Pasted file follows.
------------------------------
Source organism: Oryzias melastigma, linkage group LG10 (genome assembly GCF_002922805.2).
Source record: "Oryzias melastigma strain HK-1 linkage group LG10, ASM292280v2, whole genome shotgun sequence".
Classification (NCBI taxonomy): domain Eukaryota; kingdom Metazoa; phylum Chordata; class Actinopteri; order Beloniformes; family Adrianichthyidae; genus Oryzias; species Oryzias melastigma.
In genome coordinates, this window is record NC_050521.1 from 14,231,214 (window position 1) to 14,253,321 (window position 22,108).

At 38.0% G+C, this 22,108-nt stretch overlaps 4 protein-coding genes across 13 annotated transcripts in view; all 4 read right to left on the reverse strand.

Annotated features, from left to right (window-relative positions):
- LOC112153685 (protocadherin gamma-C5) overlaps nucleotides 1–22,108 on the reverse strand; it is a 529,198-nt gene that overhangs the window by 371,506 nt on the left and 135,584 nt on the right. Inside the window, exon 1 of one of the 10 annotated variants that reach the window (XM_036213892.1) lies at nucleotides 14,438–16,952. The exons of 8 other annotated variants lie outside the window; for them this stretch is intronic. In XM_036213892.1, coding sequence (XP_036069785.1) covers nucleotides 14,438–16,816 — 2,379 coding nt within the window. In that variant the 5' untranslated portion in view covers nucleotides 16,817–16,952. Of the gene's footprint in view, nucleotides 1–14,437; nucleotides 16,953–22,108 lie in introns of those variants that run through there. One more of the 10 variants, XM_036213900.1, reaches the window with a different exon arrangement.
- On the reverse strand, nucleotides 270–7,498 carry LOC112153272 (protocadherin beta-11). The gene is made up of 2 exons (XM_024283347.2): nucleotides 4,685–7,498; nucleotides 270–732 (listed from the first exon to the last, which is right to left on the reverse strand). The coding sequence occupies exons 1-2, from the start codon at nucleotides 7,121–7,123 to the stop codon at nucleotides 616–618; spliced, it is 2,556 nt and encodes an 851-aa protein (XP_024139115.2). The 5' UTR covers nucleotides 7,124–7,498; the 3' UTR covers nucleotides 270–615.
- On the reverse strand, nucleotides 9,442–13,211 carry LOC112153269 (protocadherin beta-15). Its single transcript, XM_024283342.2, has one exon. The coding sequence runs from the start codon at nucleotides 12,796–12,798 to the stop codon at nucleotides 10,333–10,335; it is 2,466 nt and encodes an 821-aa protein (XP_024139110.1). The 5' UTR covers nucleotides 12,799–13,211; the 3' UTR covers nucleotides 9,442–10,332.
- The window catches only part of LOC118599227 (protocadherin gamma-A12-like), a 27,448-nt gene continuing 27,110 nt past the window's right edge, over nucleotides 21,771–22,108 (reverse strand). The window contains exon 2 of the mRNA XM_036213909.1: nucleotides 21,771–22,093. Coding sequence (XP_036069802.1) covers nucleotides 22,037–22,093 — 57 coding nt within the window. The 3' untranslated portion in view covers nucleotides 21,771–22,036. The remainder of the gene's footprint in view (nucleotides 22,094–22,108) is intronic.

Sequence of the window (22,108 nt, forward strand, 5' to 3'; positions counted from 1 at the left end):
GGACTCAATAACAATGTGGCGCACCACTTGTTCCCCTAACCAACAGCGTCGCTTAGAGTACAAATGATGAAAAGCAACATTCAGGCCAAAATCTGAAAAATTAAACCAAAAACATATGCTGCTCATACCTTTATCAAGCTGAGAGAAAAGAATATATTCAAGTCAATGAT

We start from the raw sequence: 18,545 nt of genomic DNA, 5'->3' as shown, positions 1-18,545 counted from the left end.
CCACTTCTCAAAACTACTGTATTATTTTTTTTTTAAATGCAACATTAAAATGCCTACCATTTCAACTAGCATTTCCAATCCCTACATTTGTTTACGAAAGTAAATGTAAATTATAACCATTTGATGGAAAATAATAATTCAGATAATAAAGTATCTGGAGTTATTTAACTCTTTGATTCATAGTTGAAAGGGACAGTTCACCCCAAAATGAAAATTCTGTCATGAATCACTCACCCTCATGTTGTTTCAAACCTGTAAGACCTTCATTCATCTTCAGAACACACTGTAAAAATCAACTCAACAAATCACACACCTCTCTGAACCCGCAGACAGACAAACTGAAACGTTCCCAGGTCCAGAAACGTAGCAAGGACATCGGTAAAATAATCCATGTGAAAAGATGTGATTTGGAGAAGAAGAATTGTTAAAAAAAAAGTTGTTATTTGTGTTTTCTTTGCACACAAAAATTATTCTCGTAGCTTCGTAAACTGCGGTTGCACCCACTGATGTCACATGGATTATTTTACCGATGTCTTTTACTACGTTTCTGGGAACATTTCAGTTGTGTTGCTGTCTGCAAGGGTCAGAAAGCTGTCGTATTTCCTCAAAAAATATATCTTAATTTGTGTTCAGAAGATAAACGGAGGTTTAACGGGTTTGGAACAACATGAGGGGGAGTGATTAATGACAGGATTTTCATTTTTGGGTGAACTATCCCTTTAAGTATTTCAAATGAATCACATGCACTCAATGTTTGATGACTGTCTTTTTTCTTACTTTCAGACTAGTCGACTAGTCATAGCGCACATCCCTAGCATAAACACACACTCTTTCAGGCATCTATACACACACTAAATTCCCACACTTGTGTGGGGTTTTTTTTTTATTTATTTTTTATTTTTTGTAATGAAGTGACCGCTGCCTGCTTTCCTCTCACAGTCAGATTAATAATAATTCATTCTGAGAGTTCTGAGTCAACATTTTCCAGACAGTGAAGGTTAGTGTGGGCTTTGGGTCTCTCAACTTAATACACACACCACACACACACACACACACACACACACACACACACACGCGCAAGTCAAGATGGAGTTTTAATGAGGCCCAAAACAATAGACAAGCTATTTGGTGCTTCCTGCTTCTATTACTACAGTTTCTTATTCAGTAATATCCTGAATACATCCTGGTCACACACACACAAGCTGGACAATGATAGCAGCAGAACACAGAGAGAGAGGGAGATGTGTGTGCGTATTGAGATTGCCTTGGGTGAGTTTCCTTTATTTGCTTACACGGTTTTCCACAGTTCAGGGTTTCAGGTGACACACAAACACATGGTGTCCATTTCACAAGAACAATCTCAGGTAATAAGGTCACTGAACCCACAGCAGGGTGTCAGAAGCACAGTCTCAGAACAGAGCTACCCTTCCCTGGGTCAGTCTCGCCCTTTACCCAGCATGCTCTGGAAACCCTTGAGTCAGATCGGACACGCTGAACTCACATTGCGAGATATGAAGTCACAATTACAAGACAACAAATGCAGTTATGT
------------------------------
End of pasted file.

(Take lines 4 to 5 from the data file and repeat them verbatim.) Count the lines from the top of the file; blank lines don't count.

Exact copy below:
In genome coordinates, this window is record NC_050521.1 from 14,231,214 (window position 1) to 14,253,321 (window position 22,108).

At 38.0% G+C, this 22,108-nt stretch overlaps 4 protein-coding genes across 13 annotated transcripts in view; all 4 read right to left on the reverse strand.